Oct 3, 2019

Opioid crisis drives spike in Hepatitis C among pregnant women

Hepatitis C virus. Photo: BSIP/Universal Images Group via Getty Images

The rate of pregnant women with Hepatitis C was 5 times higher in 2015 than in 2000 due to the substantial level of opioid abuse in the U.S., according to the CDC’s Morbidity and Mortality Weekly Report released Thursday.

The big picture: 68% of pregnant women with Hepatitis C have opioid use disorder. Overall cases of the virus almost tripled in the past few years, an effect of the opioid crisis and the unsanitary use of needles by drug users, CDC previously reported.

By the numbers: Rates of pregnant women with Hepatitis C and opioid use disorder spiked 148%, from 87.4 to 216.9 per 1,000 deliveries. The rates among those who did not abuse opioids were much lower, increasing from 0.7 to 2.6 per 1,000 deliveries.

  • Native American women were significantly more likely to have a Hepatitis C infection or opioid use disorder diagnosis at delivery compared to non-Hispanic black women.
  • Non-Hispanic white women were the most likely to have a diagnosis of both at delivery.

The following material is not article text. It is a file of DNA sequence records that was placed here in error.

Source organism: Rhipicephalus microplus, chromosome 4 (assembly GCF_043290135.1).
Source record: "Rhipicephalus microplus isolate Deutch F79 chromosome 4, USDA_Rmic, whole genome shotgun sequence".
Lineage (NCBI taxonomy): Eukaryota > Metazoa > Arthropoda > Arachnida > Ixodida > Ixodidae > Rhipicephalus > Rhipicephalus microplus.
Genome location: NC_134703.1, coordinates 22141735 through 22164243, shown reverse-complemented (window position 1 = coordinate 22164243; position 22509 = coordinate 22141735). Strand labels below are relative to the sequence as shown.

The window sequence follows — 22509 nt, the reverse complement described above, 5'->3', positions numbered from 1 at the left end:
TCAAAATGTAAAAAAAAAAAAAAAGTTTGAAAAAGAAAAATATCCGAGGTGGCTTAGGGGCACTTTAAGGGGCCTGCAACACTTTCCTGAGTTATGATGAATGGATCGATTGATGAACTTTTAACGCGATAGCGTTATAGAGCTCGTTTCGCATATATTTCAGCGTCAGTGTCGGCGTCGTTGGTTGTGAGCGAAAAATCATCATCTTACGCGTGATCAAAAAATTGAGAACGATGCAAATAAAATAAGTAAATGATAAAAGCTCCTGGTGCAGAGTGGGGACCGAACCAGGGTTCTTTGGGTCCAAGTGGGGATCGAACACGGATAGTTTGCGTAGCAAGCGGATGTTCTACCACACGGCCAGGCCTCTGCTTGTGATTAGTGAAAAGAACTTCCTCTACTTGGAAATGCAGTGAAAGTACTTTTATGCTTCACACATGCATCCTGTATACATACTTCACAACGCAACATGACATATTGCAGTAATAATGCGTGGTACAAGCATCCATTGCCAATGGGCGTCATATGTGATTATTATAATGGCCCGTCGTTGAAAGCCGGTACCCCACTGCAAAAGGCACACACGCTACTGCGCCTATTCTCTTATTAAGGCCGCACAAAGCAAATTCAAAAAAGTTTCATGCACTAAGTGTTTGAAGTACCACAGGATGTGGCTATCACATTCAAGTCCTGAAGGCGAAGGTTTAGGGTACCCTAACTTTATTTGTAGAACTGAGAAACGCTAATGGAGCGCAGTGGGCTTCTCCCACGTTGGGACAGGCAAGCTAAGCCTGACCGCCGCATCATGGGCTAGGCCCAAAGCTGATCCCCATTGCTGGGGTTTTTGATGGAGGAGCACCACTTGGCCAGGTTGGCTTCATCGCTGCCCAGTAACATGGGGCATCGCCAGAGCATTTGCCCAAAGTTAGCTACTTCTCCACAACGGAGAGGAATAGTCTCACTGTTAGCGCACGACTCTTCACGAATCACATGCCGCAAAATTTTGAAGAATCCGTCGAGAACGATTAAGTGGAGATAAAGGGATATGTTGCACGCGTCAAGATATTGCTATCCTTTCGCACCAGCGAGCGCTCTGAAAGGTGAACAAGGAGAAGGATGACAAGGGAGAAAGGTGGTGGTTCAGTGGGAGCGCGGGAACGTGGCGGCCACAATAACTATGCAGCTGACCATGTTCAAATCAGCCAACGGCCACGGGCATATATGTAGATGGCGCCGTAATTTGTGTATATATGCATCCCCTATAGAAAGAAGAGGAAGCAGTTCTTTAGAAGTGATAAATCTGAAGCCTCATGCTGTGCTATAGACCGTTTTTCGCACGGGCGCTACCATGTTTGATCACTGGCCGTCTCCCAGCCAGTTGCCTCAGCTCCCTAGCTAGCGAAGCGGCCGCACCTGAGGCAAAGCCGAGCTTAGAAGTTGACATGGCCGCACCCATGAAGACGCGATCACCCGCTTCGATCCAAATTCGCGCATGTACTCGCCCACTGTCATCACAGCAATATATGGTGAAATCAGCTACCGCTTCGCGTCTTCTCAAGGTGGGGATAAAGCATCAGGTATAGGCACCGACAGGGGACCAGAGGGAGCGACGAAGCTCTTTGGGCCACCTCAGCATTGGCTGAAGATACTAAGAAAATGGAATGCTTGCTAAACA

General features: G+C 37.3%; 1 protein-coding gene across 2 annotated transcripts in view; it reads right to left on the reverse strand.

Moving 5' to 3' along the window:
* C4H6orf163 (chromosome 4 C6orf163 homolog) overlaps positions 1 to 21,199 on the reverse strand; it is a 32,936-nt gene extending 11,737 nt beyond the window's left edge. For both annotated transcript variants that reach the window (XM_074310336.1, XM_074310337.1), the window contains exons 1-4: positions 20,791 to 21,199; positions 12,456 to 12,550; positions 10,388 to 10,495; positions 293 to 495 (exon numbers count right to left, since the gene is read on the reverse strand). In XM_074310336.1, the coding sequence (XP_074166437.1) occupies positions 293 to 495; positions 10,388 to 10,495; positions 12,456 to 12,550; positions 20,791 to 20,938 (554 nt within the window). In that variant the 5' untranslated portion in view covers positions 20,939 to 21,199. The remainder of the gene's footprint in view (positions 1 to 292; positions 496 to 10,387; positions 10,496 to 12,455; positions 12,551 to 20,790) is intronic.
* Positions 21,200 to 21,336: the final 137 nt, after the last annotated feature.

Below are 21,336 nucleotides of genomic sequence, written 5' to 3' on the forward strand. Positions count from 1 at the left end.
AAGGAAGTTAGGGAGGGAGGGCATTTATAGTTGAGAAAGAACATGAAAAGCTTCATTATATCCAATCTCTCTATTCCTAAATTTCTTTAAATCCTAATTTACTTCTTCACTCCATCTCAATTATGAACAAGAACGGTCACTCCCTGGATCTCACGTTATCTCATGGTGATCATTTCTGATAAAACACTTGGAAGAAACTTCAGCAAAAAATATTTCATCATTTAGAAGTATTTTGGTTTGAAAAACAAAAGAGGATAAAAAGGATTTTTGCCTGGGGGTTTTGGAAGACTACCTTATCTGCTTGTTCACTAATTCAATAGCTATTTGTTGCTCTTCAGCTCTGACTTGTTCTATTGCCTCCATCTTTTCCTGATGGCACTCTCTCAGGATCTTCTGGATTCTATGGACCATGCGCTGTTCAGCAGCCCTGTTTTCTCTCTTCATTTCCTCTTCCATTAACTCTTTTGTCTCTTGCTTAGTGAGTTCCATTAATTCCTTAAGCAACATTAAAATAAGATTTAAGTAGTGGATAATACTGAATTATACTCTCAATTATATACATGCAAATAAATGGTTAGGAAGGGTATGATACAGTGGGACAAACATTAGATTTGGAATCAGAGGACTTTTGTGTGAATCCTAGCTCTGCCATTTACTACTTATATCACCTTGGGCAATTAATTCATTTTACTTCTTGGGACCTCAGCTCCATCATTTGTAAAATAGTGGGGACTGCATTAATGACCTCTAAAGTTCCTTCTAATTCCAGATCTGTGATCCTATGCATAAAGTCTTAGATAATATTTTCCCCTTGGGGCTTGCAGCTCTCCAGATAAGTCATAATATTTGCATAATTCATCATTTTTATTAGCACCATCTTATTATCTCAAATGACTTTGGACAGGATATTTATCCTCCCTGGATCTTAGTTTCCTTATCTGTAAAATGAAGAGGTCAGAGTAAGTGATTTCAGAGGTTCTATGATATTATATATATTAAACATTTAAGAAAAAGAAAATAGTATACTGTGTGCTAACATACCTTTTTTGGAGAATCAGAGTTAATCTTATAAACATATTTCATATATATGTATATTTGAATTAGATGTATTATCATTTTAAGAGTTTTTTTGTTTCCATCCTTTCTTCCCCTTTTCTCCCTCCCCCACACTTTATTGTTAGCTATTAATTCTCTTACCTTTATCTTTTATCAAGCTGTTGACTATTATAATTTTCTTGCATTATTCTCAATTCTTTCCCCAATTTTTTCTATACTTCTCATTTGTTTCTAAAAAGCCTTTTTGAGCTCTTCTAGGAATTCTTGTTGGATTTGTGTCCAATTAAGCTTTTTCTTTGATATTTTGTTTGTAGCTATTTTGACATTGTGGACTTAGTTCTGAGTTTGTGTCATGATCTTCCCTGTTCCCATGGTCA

Go deeper: Federal judge approves first safe U.S. injection site in Philadelphia

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Pregnant women often don't get key vaccines

65% of pregnant women in the U.S. said they were unvaccinated for influenza and whooping cough, according to a Vital Signs report released on Tuesday by the CDC.

Why it matters: Only 9% of women in the U.S. ages 15–44 become pregnant each year. But pregnant women accounted for at least 34% of influenza-related hospitalizations each season between 2010 and 2018.

Go deeperArrowOct 9, 2019

The opioid epidemic will cost the U.S. as much as $214 billion in 2019

Hypodermic needles on the ground in the South Bronx on March 13, 2019. Photo: Spencer Platt/Getty Images

The opioid epidemic cost the U.S. economy at least $631 billion from 2015 to 2018, and it'll cost another $172–$214 billion this year, according to a new analysis by the Society of Actuaries.

Why it matters: There's a serious financial incentive to address the opioid crisis, as well as a moral one.

Go deeperArrowOct 16, 2019

Majority of pregnant women in U.S. aren't vaccinated for flu and whooping cough

Flu vaccine. Photo: Vladimir Gerdo/TASS via Getty Images

A majority — 65% — of pregnant women in the U.S. said they were unvaccinated for influenza and whooping cough, according to a Vital Signs report released on Tuesday by the Centers for Disease Control and Prevention.

Why it matters: Only 9% of women in the U.S. ages 15–44 become pregnant each year. But pregnant women accounted for at least 34% of influenza-related hospitalizations each season between 2010 and 2018. Newborns who contract influenza or whooping cough are at a high risk of hospitalization and death, as they are too young to be vaccinated.

Go deeperArrowOct 8, 2019